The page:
Chris Anger and Keith McGill are Ricketts and Randy. Photo courtesy of Louisville Improvisers.
A late entry to the SLANT line-up, this is a show that exemplifies the quest for experimentation called for in the festival mission statement. Unusual in that it is a (mostly) scripted piece of material that includes some window for improvisation, it also dares to take a decidedly dark turn that moves it into deeper, more introspective territory.
The premise is simple: Randy is a ventriloquist working children’s parties with his dummy, named Ricketts. Party hats are distributed among the audience and the “act” begins as one might expect, with terrible, obvious routines and “knock-knock” jokes that become funny because they are delivered in the context of a performer so uncomfortable and anxious that one can see the flop sweat.
As the ventriloquist’s act begins to fall apart and the dummy’s dialogue turns sarcastic, it becomes apparent that Ricketts is very much an alter ego; the Hyde to Randy’s Jekyll. It is not necessarily a new idea; we’ve seen many variations on the notion of an inanimate object providing voice to the inner demons of the human psyche. But this performance stakes out a singular piece of ground: the need for identity to reconcile conflicts within itself and what happens when such conflicts defy resolution.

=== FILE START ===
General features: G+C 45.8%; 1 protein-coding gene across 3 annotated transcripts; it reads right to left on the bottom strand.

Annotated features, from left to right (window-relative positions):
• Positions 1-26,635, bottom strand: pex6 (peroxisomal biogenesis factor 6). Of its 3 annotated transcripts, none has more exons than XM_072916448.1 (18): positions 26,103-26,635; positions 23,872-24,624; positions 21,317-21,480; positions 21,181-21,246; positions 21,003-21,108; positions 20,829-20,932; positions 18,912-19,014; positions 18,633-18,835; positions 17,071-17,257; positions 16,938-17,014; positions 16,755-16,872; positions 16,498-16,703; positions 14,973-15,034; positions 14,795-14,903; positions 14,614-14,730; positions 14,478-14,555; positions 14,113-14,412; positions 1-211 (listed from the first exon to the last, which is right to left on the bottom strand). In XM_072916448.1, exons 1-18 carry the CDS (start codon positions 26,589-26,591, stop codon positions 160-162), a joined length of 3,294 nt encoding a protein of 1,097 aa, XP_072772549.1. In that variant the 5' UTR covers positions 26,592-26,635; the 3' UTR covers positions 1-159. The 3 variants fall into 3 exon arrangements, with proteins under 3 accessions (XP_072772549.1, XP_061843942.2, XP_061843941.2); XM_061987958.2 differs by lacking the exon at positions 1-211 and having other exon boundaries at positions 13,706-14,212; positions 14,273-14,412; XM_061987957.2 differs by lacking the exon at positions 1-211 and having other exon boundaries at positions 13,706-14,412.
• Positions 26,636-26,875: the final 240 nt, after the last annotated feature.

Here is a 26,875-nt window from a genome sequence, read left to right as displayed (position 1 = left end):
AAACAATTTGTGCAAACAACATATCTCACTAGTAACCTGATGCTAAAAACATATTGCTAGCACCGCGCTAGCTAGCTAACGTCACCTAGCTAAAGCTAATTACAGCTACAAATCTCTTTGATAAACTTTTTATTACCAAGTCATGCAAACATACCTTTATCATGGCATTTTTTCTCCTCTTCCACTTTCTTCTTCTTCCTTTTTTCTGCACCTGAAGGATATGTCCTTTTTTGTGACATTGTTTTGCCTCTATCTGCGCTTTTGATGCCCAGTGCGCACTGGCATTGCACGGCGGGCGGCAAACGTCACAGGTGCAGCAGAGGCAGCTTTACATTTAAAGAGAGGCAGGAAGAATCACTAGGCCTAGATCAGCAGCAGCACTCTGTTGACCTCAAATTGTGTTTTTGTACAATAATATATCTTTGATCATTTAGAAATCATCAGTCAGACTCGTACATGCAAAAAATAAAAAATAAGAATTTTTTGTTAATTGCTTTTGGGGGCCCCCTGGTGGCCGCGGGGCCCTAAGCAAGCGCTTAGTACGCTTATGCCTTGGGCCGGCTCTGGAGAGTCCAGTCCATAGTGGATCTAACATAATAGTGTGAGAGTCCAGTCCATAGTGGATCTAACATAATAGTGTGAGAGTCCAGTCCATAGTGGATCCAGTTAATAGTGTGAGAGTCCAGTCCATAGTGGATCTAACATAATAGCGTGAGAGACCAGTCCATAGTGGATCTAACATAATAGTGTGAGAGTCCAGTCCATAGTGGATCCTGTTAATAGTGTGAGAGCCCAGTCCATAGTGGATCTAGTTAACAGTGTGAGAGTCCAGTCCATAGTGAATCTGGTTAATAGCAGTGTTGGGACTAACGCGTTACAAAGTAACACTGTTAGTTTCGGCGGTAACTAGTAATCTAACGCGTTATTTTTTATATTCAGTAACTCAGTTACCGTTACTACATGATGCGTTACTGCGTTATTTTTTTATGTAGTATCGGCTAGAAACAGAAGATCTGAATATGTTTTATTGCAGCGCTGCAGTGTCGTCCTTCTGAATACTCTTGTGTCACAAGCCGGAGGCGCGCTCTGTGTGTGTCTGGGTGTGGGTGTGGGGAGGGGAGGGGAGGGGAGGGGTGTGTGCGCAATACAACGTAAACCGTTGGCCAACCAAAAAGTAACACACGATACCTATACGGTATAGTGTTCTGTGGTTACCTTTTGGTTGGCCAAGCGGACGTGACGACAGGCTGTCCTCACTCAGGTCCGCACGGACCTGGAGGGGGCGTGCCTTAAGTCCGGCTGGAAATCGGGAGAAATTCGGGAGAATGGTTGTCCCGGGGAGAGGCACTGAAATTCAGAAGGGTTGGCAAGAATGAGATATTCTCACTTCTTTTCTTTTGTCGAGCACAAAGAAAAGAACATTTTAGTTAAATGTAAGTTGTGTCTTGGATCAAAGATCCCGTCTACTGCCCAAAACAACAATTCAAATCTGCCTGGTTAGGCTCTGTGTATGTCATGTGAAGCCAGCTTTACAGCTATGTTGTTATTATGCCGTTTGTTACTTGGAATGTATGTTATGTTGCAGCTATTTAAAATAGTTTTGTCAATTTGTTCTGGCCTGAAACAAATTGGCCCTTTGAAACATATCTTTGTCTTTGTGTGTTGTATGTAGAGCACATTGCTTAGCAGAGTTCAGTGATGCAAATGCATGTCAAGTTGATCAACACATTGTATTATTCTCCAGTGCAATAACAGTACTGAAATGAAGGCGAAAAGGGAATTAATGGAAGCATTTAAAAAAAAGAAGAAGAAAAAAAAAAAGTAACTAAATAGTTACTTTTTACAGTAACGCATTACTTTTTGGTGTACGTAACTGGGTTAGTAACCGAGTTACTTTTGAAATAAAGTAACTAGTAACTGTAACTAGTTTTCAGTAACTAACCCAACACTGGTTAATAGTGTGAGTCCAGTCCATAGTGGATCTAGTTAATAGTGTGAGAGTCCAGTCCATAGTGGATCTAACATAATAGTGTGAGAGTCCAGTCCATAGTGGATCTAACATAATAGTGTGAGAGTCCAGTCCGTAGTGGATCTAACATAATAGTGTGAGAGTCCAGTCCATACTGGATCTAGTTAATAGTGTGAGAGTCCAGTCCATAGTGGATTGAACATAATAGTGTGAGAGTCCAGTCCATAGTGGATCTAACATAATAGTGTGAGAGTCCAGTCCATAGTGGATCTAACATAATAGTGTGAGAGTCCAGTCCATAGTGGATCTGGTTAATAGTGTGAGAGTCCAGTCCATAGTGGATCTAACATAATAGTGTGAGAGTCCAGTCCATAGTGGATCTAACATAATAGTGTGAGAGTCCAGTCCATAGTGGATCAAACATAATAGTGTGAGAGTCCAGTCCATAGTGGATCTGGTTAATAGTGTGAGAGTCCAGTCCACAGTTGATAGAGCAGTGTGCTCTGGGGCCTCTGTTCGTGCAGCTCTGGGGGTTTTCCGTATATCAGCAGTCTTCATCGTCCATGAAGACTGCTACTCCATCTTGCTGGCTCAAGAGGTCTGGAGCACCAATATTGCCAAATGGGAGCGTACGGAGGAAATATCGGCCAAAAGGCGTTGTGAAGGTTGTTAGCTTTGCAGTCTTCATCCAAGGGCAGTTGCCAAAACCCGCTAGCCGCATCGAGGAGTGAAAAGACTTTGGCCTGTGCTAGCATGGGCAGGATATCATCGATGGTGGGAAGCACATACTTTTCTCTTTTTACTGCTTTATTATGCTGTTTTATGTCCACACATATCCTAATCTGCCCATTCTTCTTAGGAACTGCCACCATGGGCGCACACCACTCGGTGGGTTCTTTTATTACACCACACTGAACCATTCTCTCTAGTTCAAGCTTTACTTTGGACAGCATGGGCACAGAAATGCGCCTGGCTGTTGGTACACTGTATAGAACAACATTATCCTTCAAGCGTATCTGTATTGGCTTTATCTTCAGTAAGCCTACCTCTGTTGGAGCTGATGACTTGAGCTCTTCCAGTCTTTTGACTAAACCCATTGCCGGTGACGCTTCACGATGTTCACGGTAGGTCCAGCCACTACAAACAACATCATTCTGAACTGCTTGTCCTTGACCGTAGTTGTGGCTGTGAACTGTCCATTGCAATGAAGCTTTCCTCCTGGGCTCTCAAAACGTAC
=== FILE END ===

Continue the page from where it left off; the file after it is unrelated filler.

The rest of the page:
I know, I know, it IS a comedy show and it did bring the laughter. But it also brought considerable irony to the situation, introducing edgier themes in ways both serious and funny, but mostly funny. The result is theatre that is as provocative as it is entertaining, and runs the risk of alienating the audience as much as engaging it. I don’t easily imagine that Ricketts and Randy will fail to entertain in any of its scheduled run during the SLANT Festival; but it also stands a good chance of catching you by surprise, and that’s a good thing.
Keith McGill makes for a suitably neurotic and nervous Randy, while Chris Anger is remarkably restrained as Ricketts. I count restraint as an especially worthwhile value because a human playing a ventriloquist’s dummy is a casting rife with opportunity for overplaying. As the conflict between the two increases, Mr. Anger and Mr. McGill work closely together both physically and verbally to maintain the integrity of the premise so that the point is never lost.
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